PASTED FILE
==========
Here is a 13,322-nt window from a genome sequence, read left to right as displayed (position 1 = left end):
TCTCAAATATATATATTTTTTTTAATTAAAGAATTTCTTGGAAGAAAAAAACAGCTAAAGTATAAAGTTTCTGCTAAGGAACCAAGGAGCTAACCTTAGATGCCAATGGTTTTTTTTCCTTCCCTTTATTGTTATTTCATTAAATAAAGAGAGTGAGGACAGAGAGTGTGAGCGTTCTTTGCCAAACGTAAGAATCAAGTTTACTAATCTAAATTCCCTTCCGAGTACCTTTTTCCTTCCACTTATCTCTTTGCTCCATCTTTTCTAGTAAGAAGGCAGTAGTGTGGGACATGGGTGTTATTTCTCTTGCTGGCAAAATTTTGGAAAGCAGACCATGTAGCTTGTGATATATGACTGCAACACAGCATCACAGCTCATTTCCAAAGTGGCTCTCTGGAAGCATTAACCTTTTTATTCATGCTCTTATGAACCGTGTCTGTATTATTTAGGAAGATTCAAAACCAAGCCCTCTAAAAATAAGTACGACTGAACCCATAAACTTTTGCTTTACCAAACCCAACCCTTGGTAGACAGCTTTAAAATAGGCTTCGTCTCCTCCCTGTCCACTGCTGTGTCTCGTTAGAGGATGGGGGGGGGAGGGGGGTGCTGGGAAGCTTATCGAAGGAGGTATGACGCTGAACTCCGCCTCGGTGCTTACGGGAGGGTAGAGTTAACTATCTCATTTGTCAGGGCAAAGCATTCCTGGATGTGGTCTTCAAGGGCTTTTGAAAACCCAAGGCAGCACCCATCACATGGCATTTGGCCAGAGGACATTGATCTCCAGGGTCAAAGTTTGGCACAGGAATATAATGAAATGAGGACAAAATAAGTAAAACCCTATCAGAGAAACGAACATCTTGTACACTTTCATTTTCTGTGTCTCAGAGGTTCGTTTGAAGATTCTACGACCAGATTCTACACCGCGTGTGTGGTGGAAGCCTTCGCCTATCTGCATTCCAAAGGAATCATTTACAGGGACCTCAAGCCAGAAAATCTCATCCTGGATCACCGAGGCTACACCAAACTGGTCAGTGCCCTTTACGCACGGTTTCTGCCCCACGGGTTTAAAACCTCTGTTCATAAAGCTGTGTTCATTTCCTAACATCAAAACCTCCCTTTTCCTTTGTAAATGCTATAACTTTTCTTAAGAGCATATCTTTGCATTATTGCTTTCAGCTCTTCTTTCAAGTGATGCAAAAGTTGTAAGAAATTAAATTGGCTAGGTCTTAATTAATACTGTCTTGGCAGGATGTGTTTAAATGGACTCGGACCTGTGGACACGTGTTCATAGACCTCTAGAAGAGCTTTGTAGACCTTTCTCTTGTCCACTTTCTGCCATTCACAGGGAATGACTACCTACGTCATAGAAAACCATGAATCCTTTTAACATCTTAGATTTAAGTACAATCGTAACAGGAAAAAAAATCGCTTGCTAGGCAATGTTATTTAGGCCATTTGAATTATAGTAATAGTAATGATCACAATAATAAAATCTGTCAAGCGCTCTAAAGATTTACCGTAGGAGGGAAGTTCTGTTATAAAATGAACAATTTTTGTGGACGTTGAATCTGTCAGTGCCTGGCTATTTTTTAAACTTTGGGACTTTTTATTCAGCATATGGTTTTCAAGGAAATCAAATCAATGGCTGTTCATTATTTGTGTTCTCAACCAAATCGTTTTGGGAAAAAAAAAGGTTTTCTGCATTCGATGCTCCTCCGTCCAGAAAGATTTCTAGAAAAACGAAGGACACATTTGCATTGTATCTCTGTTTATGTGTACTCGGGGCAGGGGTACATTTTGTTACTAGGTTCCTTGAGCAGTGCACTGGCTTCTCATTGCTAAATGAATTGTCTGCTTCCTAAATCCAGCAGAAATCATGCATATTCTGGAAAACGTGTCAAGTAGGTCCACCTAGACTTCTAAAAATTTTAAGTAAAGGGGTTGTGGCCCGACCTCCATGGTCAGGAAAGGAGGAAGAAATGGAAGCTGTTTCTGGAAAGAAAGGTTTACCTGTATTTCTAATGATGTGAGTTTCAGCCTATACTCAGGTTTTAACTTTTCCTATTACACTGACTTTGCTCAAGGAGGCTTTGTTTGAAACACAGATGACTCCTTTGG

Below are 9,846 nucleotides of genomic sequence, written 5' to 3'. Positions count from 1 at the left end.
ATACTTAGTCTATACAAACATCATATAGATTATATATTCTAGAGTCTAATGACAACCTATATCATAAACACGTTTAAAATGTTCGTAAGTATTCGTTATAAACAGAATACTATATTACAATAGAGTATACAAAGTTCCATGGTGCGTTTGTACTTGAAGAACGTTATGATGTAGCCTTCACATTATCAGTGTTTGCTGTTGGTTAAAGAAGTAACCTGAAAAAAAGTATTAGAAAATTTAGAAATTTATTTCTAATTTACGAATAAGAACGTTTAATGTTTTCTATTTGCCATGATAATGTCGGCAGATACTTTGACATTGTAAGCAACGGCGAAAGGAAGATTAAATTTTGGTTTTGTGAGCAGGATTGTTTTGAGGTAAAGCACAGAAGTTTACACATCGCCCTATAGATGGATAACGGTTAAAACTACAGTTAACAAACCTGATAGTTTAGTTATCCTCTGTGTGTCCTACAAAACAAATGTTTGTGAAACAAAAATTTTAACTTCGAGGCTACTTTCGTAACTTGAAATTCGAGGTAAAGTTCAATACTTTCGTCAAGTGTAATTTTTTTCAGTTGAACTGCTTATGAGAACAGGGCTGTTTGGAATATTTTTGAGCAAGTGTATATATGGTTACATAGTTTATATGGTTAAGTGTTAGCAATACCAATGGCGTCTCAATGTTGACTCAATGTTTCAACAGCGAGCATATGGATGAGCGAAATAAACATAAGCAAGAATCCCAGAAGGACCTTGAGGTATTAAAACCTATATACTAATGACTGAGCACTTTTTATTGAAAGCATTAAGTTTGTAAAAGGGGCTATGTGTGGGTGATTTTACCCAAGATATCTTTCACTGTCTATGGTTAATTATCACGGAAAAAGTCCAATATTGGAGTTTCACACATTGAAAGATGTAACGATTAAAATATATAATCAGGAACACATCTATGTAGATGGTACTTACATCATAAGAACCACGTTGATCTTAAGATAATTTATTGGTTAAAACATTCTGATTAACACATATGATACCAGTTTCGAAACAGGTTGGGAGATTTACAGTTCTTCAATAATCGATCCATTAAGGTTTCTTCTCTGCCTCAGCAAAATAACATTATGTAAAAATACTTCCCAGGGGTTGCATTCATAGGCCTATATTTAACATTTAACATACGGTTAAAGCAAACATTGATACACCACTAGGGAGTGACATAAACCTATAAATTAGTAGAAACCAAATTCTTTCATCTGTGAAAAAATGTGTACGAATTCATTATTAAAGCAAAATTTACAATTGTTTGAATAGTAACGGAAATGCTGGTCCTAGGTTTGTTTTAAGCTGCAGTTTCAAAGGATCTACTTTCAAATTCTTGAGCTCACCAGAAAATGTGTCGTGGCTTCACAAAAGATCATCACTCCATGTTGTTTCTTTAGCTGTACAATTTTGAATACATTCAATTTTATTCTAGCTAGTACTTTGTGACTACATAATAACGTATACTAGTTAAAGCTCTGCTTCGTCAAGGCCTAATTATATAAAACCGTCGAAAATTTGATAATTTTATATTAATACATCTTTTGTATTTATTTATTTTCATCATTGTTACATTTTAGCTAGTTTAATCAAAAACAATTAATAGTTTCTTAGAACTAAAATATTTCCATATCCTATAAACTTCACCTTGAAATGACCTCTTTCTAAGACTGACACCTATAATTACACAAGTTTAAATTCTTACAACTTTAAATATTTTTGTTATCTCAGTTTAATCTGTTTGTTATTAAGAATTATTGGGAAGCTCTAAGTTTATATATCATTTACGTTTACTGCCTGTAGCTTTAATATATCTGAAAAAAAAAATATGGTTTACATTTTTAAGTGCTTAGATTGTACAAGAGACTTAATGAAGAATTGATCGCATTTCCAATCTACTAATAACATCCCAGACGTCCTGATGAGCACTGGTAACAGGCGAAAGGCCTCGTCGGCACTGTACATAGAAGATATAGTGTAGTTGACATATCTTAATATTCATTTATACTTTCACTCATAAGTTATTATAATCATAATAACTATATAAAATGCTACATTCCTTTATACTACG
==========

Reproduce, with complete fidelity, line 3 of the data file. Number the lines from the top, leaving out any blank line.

Below are 9,846 nucleotides of genomic sequence, written 5' to 3'. Positions count from 1 at the left end.